Recent statements made by the internationally-recognized Government of National Accord (GNA) and ceasefire calls by U.N. officials highlight a worsening humanitarian crisis in Tripoli and many other parts of Libya due to the continued military attacks by General Khalifa Haftar, the commander of the Libyan National Army (LNA).
Along with France, the United Arab Emirates, Egypt and other regional powers, Russia’s shadowy Wagner Group is also held responsible for the deepening crisis in the North African country as its hundreds of mercenaries have been supporting Haftar’s fight against the Tripoli-based government since October 2018, according to a recent U.N. report.
The 57-page report by independent sanctions monitors, submitted to the U.N. Security Council Libya sanctions committee, informs that the Russian private military contractor has up to 1,200 people deployed in Libya, including combat troops and sniper teams.
The presence of the Wagner Group in Libya and its active involvement in the civil war expose an open inconsistency with regard to Russia’s official line which emboldens the two warring parties for a negotiated settlement.
In January, Turkey and Russia exerted efforts for a ceasefire in Libya both at a meeting in Moscow and later in Berlin but the claims about the continued military deployment throughout 2020 lead to questions on Moscow’s real stance.
Let’s put it clearly: Russian President Vladimir Putin once said any Russian nationals in Libya do not represent Moscow, nor were they paid by the state. Although he indirectly acknowledges the presence of Russian mercenaries in Libya, Putin denies any link with his government.
But Ankara’s interpretation is different from this illustration. Senior Turkish officials, including President Recep Tayyip Erdoğan have long been highlighting the Russian engagement into the Libyan conflict via the presence of the Wagner Group.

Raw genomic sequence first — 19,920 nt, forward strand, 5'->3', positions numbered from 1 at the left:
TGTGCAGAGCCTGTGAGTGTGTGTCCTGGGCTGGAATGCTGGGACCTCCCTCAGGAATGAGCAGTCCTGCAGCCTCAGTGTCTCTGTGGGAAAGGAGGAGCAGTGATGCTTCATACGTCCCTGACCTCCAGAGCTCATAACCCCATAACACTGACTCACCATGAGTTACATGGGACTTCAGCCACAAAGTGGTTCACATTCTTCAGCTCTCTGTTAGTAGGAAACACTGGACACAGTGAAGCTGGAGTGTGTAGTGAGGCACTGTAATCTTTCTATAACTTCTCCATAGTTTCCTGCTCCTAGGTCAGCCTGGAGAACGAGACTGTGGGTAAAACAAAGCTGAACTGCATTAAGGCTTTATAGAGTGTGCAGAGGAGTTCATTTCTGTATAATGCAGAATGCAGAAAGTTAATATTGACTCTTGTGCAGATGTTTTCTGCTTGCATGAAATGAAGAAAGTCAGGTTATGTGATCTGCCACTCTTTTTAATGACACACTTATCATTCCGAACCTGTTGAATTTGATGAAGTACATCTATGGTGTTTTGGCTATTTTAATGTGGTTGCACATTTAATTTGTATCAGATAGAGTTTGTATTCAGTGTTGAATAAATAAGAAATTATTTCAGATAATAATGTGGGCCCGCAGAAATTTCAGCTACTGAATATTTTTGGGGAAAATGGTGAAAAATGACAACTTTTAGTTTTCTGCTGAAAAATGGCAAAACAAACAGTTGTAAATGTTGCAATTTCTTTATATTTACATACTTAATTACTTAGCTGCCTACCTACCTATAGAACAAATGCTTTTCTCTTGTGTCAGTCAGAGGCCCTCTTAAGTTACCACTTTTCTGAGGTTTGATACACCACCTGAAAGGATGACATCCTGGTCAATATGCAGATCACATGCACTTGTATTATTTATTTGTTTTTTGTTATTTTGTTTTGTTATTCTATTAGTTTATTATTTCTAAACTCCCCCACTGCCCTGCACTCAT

They also stress that Russia’s –direct or indirect- support to Haftar prevents the cessation of the armed conflict in Libya, a dangerous move that would eventually turn Libya into a new Syria in the Mediterranean basin.
There are claims about regular arms transfer from Syria’s ports and airports to Libya while the Russian mercenaries are leading the urban warfare near Tripoli in support to LNA’s operations.
The Wagner Group is a Russian private military contractor, owned by Yevgeny Prigozhin, an oligarch known to be close to President Vladimir Putin, dubbed “Putin’s chef.” Thanks to his close association with Putin, Prigozhin has become an influential businessman, operating as the main caterer to the Russian army, to the education and health institutions as well in the construction, security and media businesses.
The pro-Kremlin businessman has also expanded his investments in the field of media by setting up several online media outlets led by a “troll factory” in charge of operating social media campaigns against Putin’s dissidents. His network includes a news website, Riafan.ru, disseminating stories from the regions where the Wagner group is deployed. Plus, this site is also home to frequent baseless anti-Turkey stories.
Although he has hands in different sectors, the most important business Prigozhin is running is the Wagner Group whose name was first heard during the Ukrainian conflict in 2014. In the years that followed, the group went on to expand its operations to other hotspots, such as Syria, Libya and other conflict zones in the African continent.
2019 has witnessed an increase in the role Prigozhin and his Wagner Group have been playing in Libya. He is known to be influential in convincing Haftar to go to Moscow for negotiations with GNA’s Prime Minister Fayez al-Sarraj.
An interesting aspect concerning the Wagner Group is that it has no legal status. Bills on the legalization of the private military contractors were submitted to the parliament in 2014, 2016 and 2018 but they were not adopted. In January 2018, the parliament sent a draft bill on the same matter to the government for the feedback.
The Russian government gave a negative review of the bill on private military companies. According to the documents, the provisions of the bill are contrary to two articles of the Constitution: the 13th, which prohibits public associations whose activities are aimed at creating armed groups; and 71st, which assigns the issues of “defense and security, war and peace, foreign policy and international relations” to the jurisdiction of the Russian Federation.
At a press conference in January 2018, Foreign Minister Sergei Lavrov acknowledged the fact that private security contractors need to be taken under a certain legal status. “I think that we need to clearly fix the legislative framework so that these people are also in the legal field and protected,” he said, adding the practice of using private military contractors by countries was spreading. No doubt, one of them is the Wagner Group.